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Mock Trial

An innovative, hands-on experience in the law for high school students of all ages and abilities.

Megan Barry graduated from Benjamin Franklin High School in Silverado, New Mexico, on May 29, 2010. She was 17 years old, and an active and successful student who had received a scholarship to Stanford University. Barry was also seven months pregnant, and was expected to give birth at the end of July 2010. It was her intent to give the child up for adoption.

Following the graduation ceremony on May 29, Barry attended a party that evening at the home of another 2010 BFHS graduate, Blake Colvin. Unbeknownst to Ms. Colvin’s parents, a keg of beer and some cases of bottled beer had been hidden in a storage building behind their house. Several of the guests, including Barry, visited the storage building during the party to partake of the alcohol.

During the party, some of the graduates, including Barry, decided to drive to the Grand Canyon in Arizona to watch the sunrise. At approximately 10:30 PM, Barry left Silverado alone in her sports utility vehicle, a 2005 Zuisu Gazelle, driving west on I-29, where the speed limit varied, depending on location, between 65 mph and 75 mph. A little more than an hour later, approaching Rye, New Mexico, and still on the interstate, Barry lost control of the vehicle, struck the guardrail, and rolled over.

Lt. Marty Pacheco, who had been proceeding east on I-29 but had turned around to follow Barry after she had passed him, driving, according to her/his testimony, erratically and at a high rate of speed, was first to arrive at the scene of the accident. S/He administered a field sobriety test, which Barry failed, and three breathalyzer tests with results of .04, .07 and .08.

Barry was transported by ambulance to New Mexico College Hospital, where her baby was delivered by e mergency cesarean section at about 5:30 AM on May 30, 2010. The 4½ pound boy, Baby Doe, died two days later. Cytogenetic testing confirmed that he had been born with Trisomy 13, a chromosomal disorder that causes severe mental retardation, physical abnormalities and, often, death.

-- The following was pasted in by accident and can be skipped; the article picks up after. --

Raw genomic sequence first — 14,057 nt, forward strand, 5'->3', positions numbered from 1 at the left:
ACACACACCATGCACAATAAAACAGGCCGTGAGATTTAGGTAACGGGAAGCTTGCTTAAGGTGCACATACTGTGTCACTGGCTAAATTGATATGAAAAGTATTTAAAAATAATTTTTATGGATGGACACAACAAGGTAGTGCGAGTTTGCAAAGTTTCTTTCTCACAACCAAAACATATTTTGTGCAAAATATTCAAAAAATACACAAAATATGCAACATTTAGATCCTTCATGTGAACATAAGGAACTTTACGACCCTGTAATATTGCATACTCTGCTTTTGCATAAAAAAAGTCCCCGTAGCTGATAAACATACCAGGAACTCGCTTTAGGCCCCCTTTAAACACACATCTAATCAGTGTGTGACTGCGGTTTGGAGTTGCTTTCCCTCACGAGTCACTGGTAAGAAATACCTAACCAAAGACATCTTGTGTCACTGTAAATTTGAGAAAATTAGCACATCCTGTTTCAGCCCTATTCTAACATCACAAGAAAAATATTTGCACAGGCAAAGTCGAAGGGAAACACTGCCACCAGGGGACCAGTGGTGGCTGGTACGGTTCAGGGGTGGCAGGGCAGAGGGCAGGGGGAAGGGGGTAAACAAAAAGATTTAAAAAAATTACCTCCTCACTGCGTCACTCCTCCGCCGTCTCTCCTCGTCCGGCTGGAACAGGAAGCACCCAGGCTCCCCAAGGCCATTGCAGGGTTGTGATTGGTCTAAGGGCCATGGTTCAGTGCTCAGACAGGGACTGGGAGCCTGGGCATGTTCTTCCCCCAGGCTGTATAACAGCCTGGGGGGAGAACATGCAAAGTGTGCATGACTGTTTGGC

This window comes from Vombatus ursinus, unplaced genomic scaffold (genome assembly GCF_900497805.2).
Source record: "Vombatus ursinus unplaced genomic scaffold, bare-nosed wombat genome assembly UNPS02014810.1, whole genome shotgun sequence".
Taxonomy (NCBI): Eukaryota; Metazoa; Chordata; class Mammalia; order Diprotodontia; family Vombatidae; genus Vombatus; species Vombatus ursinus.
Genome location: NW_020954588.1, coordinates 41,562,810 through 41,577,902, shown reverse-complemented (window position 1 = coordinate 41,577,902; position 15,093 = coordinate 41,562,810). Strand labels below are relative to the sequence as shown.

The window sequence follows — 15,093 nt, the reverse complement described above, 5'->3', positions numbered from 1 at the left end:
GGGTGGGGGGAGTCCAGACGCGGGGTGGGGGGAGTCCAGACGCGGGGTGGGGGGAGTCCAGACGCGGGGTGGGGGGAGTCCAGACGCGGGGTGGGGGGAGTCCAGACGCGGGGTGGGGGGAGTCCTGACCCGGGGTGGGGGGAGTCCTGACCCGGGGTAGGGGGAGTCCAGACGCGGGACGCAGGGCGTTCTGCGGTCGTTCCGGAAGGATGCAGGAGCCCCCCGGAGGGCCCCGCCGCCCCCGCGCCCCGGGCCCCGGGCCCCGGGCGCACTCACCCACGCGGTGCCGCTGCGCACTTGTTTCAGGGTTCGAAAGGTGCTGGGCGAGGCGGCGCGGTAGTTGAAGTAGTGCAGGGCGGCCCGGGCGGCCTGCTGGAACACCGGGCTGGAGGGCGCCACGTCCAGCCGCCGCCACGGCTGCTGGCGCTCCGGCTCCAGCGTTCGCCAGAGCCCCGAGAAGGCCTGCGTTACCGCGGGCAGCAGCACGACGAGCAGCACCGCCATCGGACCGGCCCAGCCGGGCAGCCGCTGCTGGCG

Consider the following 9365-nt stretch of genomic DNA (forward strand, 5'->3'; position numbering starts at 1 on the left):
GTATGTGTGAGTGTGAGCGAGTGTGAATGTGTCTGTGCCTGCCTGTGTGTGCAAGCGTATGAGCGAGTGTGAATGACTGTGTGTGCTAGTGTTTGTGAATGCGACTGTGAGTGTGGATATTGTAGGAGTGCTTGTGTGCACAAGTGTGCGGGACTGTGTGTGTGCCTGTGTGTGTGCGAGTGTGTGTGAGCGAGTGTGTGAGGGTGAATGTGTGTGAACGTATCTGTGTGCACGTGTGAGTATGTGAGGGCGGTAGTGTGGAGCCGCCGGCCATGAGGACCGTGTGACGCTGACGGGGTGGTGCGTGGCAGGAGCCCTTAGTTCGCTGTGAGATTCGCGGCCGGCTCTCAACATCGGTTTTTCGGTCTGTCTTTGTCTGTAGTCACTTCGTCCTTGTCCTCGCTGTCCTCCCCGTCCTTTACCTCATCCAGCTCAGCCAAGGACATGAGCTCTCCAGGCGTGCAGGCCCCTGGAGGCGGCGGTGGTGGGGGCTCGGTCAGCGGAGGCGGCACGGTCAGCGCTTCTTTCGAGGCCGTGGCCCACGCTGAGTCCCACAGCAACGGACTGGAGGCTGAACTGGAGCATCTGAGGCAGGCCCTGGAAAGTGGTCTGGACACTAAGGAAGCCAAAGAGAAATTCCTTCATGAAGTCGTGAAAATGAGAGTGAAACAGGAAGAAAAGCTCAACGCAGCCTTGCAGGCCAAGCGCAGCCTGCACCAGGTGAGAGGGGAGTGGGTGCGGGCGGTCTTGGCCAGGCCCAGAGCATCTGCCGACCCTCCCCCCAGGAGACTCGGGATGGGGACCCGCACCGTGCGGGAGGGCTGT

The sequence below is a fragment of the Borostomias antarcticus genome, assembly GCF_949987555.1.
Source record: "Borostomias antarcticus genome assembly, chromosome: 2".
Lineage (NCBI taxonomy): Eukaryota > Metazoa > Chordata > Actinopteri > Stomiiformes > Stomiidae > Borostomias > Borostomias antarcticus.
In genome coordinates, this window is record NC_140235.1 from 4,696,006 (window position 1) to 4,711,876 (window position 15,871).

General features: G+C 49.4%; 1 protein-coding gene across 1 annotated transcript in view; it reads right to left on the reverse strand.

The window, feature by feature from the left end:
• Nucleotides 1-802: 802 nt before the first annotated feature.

Barry has been charged by the Rye County District Attorney with Homicide by Vehicle in the death of her son. At trial, the prosecution will call Frances/Francis Baykon, a friend of Barry’s who will testify that Barry drank alcohol at the graduation party; Lt. Pacheco, who will testify that Barry’s intoxication and recklessness caused the accident; and, Dr. Dakota Griffin, who will testify that the accident caused the death of Baby Doe.

The defense will call the defendant’s sister/brother, Logan Barry, who will testify that Barry was not impaired when she left Silverado; Dr. Madison James, who will testify that the accident was not caused by Barry’s drinking but by the instability of the vehicle she was driving; and, Dr. Taylor McGraw, who will testify that Baby Doe’s death was not caused by the accident but by his birth defect.  REQUEST THIS CASE

Written by Michelle Giger, Karl Johnson, Esq., and H. Nicole Werkmeister, Esq.

Thanks to Darryl Cordle, Esq., Jessica Hass, Mothers Against Drunk Driving (MADD), and Neil Schamban, MD 

Steve Cole, a retired businessman, committed suicide in Albuquerque, New Mexico, with the assistance of his physician, Dr. Chris Jenkins, a local oncologist. Two months later, a grand jury indicted Dr. Jenkins for coercing or exerting undue influence on his patient to request medication for the purpose of ending his life, a first degree felony under the New Mexico Death with Dignity Act.

During a routine physical examination, Mr. Cole was diagnosed with cancer of the bladder. Upon the recommendation of his daughter/son, Alex, Mr. Cole sought treatment from Dr. Jenkins, whom Alex had known since college. Dr. Jenkins’ examination revealed that Mr. Cole’s cancer was in an advanced state, and that he was unlikely to survive for six months. Mr. Cole nevertheless began chemo- and radiotherapy, and Alex returned home from the East Coast to be with him. By the first part of May, although the patient was experiencing great pain from the symptoms of the disease and the side effects of the therapy, Dr. Jenkins found that the cancer had begun to respond to treatment. In her/his opinion, the disease remained incurable and irreversible, but s/he could no longer reliably predict how much longer Mr. Cole might live.

On May 29, however, Mr. Cole asked Dr. Jenkins to prescribe medication to end his life. Dr. Jenkins referred Mr. Cole to Dr. Kim Sikora, Chief of Oncology at Albuquerque’s Providence Hospital, who confirmed Dr. Jenkins’ diagnosis and her/his opinion that Mr. Cole’s request for physician assisted suicide was a voluntary and informed decision. On June 9, Dr. Jenkins prescribed a lethal dose of morphine elixir for Mr. Cole. Two days later, Dr. Jenkins dispensed the medication to Mr. Cole at his home, and s/he was with him when he died from an overdose of morphine.

Approximately two weeks later, Mr. Cole’s friend and neighbor, Pat Bordick, went to the police with certain evidence, including Mr. Cole’s journal, which in Ms/r. Bordick’s opinion indicated that Mr. Cole had been coerced or influenced by others in his decision to commit suicide. Following an investigation, Dr. Jenkins was indicted.

Both the prosecution and defense are ready to proceed in the matter of State of New Mexico vs. Chris Jenkins, MD.   REQUEST THIS CASE


Written by
Beth Brown and Brendan Sanchez, Albuquerque Academy

Adapted by Michelle Giger and Karl Johnson, Esq., Center for Civic Values

Thanks to Barbara McAneny, MD, New Mexico Cancer Center

 

 

Center for Civic Values

Albuquerque, New Mexico

 

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